Shall I pick up first, and then you can top up? So, yes, there are ongoing discussions around a number of regulatory reform areas, particularly around environmental permitting, where, as an example, we permit poultry farming, but only at thresholds above 40,000 birds. So, there are discussions around things like the thresholds for that, the scope of whether other farming sectors should be covered by environmental permitting, and then making the connections through from environmental permitting through to the intentions of the Environment (Wales) Act 2016 and the Well-being of Future Generations (Wales) Act 2015, because sometimes there are conflicts between the planning and permitting legislation and the intention of those broader environmental Acts, and the two don't always marry up. So, there are early discussions around how those pieces of legislation could be reformed and brought together more closely to deliver the aspirations against the nature and climate emergency.
Okay. So, it's a work in progress. Okay. Can I just—?
Can I just say—?
Yes. Sorry—go on.
Can I just add to that? I think it's worth noting as well that we are actively working with Welsh Government in relation to the sustainable farming scheme and the development of that, and that should give us opportunities as well to see some of the improvements delivered to minimise the ammonia releases from agriculture.
Okay. Thank you for that information. So, just moving on to—. I'll come back to you, but just moving on to Friends of the Earth's argument that we need to set a target for nitrogen dioxide, can you just expand on your paper, really, as to why we wouldn't be—? I mean, we're already not compliant, and the levels required for it to be reduced are already being tightened, so it's surprising that we aren't addressing this issue in this Bill, and I just wondered if you've had any discussions with Welsh Government on why they're not grabbing this one.
I should say, to start with, although we haven't addressed ammonia in our evidence, we are happy to support the co-panellists in the inclusion of that in this Bill. But, yes, we have focused on the PMs and nitrogen dioxide, and we were disappointed, to be honest, that there wasn't a specific reference, that the only requirement in this legislation is to set a target for PM2.5. It is absolutely essential that nitrogen dioxide is included. We know the impact from road transport and energy generation and other combustion. There's such a big impact on health conditions, and it's such a big air pollution issue, it would be wrong to leave it out or to leave it to the discretion of this or any future Government. So, unless we specify all the relevant pollutants, then we're not going to get to clean air, and, in particular, leaving something as clear as nitrogen dioxide out would make the Bill much weaker. We understand that it's linked to what evidence is already there, what work has been undertaken, that PM2.5 was specifically named in the Bill, but we do think there is enough data and evidence and work that has been done on other pollutants, including nitrogen dioxide, that means that it should be strengthened in the Bill and it should be named that there is a requirement on Welsh Government to set a target.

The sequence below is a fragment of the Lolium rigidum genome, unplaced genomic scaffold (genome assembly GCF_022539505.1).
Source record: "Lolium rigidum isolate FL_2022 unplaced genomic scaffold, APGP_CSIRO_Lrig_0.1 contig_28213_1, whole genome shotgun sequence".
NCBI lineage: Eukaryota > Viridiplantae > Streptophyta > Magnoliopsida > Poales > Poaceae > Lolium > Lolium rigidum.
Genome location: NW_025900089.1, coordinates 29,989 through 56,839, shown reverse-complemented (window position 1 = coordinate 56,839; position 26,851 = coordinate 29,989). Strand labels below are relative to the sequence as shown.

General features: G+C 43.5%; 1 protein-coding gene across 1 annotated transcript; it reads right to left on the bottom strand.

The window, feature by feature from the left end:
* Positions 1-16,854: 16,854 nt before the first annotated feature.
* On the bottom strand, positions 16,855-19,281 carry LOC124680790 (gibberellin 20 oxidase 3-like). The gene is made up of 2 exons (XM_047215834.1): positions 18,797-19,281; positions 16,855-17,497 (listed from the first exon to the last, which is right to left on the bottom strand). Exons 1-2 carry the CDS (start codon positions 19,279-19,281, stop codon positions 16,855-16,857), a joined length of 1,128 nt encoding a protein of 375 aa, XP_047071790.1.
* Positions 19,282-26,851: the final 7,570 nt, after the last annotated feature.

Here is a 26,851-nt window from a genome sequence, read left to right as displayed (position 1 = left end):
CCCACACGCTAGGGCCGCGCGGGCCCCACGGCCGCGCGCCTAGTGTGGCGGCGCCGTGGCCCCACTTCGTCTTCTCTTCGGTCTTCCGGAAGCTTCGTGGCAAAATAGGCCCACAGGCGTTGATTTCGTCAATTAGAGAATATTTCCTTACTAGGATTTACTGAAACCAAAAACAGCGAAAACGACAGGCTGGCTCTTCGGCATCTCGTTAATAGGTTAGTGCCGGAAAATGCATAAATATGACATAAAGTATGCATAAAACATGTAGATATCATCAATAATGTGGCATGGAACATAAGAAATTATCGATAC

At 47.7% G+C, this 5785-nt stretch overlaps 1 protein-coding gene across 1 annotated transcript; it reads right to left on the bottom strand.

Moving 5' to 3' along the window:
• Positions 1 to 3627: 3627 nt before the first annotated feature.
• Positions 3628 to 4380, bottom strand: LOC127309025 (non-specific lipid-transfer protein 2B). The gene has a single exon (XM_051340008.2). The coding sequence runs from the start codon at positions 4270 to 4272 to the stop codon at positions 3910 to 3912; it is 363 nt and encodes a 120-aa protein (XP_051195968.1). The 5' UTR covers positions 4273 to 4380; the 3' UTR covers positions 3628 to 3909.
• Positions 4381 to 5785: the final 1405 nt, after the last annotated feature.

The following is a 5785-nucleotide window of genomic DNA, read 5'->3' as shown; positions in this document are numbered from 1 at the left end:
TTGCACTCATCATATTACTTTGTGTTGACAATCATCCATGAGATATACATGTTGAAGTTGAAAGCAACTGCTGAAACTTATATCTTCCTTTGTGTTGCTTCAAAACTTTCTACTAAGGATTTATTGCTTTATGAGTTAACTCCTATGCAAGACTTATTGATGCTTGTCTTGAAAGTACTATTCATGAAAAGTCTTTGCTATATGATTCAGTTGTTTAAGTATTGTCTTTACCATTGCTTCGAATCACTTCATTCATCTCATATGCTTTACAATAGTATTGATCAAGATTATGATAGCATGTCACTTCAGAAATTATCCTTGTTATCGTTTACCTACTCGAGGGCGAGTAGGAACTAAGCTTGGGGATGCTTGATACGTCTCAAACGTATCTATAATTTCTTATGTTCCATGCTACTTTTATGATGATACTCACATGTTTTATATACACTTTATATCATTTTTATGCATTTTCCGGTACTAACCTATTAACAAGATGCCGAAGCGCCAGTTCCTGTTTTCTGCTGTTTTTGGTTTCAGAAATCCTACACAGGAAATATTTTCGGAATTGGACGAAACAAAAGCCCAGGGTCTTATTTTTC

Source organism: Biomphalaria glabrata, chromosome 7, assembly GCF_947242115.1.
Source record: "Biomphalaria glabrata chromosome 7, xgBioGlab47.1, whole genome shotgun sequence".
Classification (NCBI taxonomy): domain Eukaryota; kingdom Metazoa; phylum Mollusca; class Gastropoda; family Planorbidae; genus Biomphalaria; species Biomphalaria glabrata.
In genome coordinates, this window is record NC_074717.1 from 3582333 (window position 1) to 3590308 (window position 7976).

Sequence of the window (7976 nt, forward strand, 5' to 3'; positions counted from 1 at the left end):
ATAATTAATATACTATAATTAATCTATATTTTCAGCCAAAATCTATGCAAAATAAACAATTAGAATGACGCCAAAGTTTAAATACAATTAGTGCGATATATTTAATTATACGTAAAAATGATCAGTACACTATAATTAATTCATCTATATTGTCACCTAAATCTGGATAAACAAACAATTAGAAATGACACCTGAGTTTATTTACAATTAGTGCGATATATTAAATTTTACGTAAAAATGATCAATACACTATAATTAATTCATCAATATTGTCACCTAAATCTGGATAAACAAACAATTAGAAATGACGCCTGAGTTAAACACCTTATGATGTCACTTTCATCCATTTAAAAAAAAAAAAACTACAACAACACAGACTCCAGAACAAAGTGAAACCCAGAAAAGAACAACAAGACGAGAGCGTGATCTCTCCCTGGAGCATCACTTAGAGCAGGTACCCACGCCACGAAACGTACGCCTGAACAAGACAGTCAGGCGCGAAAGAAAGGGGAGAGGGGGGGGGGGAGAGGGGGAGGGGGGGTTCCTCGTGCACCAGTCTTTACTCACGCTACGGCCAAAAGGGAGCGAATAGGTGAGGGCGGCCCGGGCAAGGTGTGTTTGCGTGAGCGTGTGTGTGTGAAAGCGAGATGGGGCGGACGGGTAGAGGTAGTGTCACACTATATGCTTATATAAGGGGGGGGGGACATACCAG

So, why, then, is the Minister arguing that it wouldn't be possible in the short term, due to a lack of data?
I'm not sure. From our position—. I'm not a scientific expert, but, from what we see, there is clear data out there. There's been rigorous research, obviously, by the World Health Organization; we have those limits. There is of course a process in the Bill, which I'm sure we'll get on to, in terms of setting targets by regulation. So, that does allow for more time, if there are specific gaps in knowledge, but it is essential that there is at least a requirement on the face of the Bill to set a target for nitrogen dioxide.
Thank you. And in relation to ammonia as well, why is the Minister arguing that there is insufficient data to set a target?
Similar to what Haf has said in relation to nitrogen dioxide, we're not quite sure why that may be the case. Certainly, there is evidence of the impact that ammonia has on biodiversity, and Jenny was talking earlier about how we have to already report on ammonia, from a NECD perspective, a national emission reduction commitments directive. So, that data is already being gathered for that purpose and, at least initially, that data, hopefully, should enable us to set initial targets and then refine those, as we move forward, to make that focus even more so on ammonia. But I would think that there is an opportunity for us to do that at this stage.
Forgive me, Jenny, I think Huw wanted to come in on this.
Thanks, Jenny. I just wanted to clarify: are you looking for ammonia and nitrogen dioxide to be on the face of the Bill, but not with the target for them on the face of the Bill, to specific reference to them that targets must be set?
Yes, that's correct.
Thank you. That's useful. Just to go back to Haf, you're calling for air quality targets to be consistent with WHO guidelines. Can you explain why you don't think the Bill already makes that commitment?
Well, we do accept that the targets don't have to sit on the face of the Bill, and that it does make sense to have those in regulation. I think we probably started from a different position when we were looking at legislation maybe four or five years ago, but we accept that that is a valid process. But we do think that the Bill as it stands leaves too much discretion and doesn't—. There needs to be clearer wording and more conditions set on this. We do welcome the reference in the explanatory memorandum to the WHO guidelines, but we do think it's necessary to reference it on the face of the Bill as well, to ensure that, when we get to the regulatory process, they are set on sound science and are ambitious enough to meet the need. The WHO have undergone a really rigorous assessment of the health effects, and found impacts at levels below previous guidelines, so it is important that legislation and policy is evidence-led, is based on the most recent rigorous evidence, and that is the best there is.